Bend-tech access and inspection doors have been designed with safety at the forefront. Such a dangerous application requires extensive thought and ingenuity to ensure a safe, efficient method of access and inspection can be developed and implemented. The lack of such processes has led to several serious incidents on-site, slowing down procedure and endangering the lives of operators.
Unsafe access and inspection
There was a recent incident where a contract employee had entered a chute for inspection and maintenance activities. He began working on the iron ore transfer chute when the conveyor which he was standing on was started. The conveyor started to move, and the employee had to be assisted from the chute by a colleague, bringing him to safety.
Being able to enter a chute so easily and without safety measures in place put this worker in serious danger. The presence of a safety doors would of allowed for inspection, without being able to enter the chute, keeping the worker away from a potentially horrendous situation. Only when the conveyor is isolated and approved for entry should the safety door be opened, and entry be allowed.
The risk of falling into a chute is high without safety doors attached. A person was using a 6,000psi high pressure water blaster to clear ore build up inside a chute. As the operator stopped blasting to reposition, the drop-in thrust from the pressure blaster caused the operator to move forward and make contact with the safety bar. The safety bar support bracket failed resulting in the operator falling head first into the chute. Luckily the operator was able to reposition himself and grab at the bottom ledge of the chute door with his right hand. This incident put the operator at risk of a fall of a further seven to eight metres onto a running conveyor. The operator was able to be rescued by his colleague, who was operating the dead man safety control valve approximately six metres from the chute.
A fall onto a running conveyor could potentially cause catastrophic injury, or worse. A safety door would have prevented this incident from occurring. The ability to inspect and complete works such as cleaning safely or schedule maintenance from a safe distance and position is vital to any chute access and inspection situation.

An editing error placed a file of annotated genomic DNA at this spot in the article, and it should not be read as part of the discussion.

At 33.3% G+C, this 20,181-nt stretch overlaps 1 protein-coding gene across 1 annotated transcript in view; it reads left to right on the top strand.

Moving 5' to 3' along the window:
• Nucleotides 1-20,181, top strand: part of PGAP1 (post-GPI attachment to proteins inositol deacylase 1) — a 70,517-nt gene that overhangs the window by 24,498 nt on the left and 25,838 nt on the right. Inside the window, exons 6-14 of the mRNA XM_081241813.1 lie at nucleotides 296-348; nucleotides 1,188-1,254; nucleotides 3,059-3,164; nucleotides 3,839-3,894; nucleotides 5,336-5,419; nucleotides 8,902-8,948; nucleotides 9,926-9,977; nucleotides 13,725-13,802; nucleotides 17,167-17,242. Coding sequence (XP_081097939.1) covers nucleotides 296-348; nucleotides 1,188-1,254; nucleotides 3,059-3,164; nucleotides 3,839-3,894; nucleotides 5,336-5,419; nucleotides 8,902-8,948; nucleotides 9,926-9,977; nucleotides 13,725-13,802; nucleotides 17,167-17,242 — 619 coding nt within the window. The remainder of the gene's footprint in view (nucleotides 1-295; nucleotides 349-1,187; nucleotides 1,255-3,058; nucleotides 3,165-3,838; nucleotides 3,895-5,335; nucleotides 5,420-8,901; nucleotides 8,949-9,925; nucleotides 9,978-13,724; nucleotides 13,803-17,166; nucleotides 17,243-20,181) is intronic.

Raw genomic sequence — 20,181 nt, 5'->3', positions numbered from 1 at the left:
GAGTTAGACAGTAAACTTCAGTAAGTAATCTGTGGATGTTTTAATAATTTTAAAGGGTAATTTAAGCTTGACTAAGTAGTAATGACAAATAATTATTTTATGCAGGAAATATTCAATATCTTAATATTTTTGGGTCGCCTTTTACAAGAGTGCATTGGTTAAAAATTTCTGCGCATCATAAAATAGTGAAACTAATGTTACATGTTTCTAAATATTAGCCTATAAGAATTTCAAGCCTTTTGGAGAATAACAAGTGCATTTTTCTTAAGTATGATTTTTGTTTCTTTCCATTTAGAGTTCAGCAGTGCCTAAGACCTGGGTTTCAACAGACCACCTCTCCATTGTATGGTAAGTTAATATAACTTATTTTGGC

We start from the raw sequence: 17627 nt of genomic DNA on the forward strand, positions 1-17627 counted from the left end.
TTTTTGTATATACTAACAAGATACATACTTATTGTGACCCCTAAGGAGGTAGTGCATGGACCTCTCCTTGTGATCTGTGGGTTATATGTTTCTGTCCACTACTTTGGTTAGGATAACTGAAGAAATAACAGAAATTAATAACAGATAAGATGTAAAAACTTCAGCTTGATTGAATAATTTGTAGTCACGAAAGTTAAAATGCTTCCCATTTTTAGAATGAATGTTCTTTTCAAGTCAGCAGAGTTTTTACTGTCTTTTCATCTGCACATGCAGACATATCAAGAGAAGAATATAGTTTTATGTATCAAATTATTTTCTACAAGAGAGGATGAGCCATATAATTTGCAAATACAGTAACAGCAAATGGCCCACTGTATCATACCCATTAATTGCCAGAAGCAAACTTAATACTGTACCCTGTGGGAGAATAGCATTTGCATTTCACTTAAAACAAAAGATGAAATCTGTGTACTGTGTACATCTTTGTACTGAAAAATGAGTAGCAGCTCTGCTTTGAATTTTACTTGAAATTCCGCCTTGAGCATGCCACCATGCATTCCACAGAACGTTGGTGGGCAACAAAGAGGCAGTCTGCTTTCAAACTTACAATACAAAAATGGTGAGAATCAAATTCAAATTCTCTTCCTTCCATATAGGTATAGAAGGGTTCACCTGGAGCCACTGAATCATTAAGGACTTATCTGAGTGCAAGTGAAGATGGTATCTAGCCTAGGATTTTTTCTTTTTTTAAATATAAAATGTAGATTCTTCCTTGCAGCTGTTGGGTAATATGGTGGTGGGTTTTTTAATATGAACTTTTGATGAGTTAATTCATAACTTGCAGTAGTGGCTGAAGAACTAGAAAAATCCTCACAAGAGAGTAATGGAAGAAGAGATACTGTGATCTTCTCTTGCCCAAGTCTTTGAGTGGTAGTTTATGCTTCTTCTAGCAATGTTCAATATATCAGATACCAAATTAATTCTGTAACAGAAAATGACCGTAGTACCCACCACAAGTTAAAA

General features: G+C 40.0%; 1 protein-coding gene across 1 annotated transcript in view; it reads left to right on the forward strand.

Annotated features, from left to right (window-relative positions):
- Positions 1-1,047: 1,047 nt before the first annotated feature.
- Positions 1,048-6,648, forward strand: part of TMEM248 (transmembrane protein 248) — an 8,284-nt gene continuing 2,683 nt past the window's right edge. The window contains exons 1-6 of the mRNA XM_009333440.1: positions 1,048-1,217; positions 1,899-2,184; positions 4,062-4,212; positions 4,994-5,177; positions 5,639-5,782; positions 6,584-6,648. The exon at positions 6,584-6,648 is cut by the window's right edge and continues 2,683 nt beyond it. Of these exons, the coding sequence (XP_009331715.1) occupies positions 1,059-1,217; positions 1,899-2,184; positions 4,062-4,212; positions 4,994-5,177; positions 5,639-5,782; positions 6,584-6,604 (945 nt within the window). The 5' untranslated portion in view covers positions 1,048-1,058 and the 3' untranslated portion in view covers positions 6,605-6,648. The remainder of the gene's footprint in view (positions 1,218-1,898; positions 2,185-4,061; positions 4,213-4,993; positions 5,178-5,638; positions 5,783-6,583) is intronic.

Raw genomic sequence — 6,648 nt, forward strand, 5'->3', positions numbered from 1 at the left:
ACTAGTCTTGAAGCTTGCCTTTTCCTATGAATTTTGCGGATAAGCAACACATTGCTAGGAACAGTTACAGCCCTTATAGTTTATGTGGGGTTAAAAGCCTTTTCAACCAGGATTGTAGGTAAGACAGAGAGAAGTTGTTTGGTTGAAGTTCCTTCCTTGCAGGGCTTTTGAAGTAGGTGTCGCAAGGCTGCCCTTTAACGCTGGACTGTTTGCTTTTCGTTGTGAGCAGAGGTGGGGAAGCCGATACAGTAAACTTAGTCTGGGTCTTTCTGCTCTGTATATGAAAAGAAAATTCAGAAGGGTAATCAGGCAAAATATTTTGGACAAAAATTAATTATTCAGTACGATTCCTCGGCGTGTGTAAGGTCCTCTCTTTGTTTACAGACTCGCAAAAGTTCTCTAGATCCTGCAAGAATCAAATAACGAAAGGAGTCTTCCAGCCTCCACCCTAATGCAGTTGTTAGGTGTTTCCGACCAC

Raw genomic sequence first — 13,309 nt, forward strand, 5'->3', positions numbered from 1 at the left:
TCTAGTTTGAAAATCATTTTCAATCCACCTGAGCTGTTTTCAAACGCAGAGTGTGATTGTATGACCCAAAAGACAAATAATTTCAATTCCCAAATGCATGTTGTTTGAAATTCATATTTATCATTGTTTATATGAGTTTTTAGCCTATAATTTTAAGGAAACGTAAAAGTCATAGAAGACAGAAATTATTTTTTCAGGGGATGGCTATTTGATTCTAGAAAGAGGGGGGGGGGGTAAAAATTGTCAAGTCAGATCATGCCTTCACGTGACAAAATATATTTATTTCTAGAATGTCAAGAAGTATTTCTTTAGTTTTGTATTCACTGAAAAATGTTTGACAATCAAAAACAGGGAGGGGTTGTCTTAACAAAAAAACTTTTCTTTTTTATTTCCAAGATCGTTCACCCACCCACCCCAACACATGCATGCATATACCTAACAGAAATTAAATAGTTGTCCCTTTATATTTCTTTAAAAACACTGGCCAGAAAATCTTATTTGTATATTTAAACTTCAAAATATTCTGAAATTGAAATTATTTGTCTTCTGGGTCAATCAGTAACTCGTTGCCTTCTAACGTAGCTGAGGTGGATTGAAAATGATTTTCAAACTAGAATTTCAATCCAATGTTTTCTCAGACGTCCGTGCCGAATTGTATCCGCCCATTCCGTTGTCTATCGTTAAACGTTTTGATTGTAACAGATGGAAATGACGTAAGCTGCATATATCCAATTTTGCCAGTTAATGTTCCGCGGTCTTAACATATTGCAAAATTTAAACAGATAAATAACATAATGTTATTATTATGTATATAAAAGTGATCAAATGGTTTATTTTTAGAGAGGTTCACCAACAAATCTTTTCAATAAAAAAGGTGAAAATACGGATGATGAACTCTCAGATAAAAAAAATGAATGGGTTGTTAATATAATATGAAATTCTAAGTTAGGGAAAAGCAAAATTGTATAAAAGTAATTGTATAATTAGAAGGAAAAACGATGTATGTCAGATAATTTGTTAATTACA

Fines and enforcement
There are also potential substantial regulatory fines associated with incidents involving access and inspection. Companies have faced severe fines in the past for safety lapses with regard to chute doors. An incident in Manchester, England, saw the court fine a company 120,000 GBP as a result of a man falling down a chute into a paper pulping machine. The correct safety doors could have prevented this incident. Saving an employee from possible harm and saving the company a serious fine.
Safety doors improve site practices
Businesses that invest in better workplace safety measures mitigate the risks of workplace accidents, leading to improved profitability, staff morale and greater efficiency. Furthermore, businesses also have a legal and ethical responsibility to provide a safe place of work for all employees and contractors on site.
Bend-tech access and inspection doors are certified and compliant with Australian Standards and provide the necessary measures to keep operators safe. They have been designed to ensure that access and inspection is a safe practice, while allowing all necessary activities and procedures to still take place. If you want to find out more about our access and inspection doors, download our (free) white paper Transforming Access and Inspection Door Safety.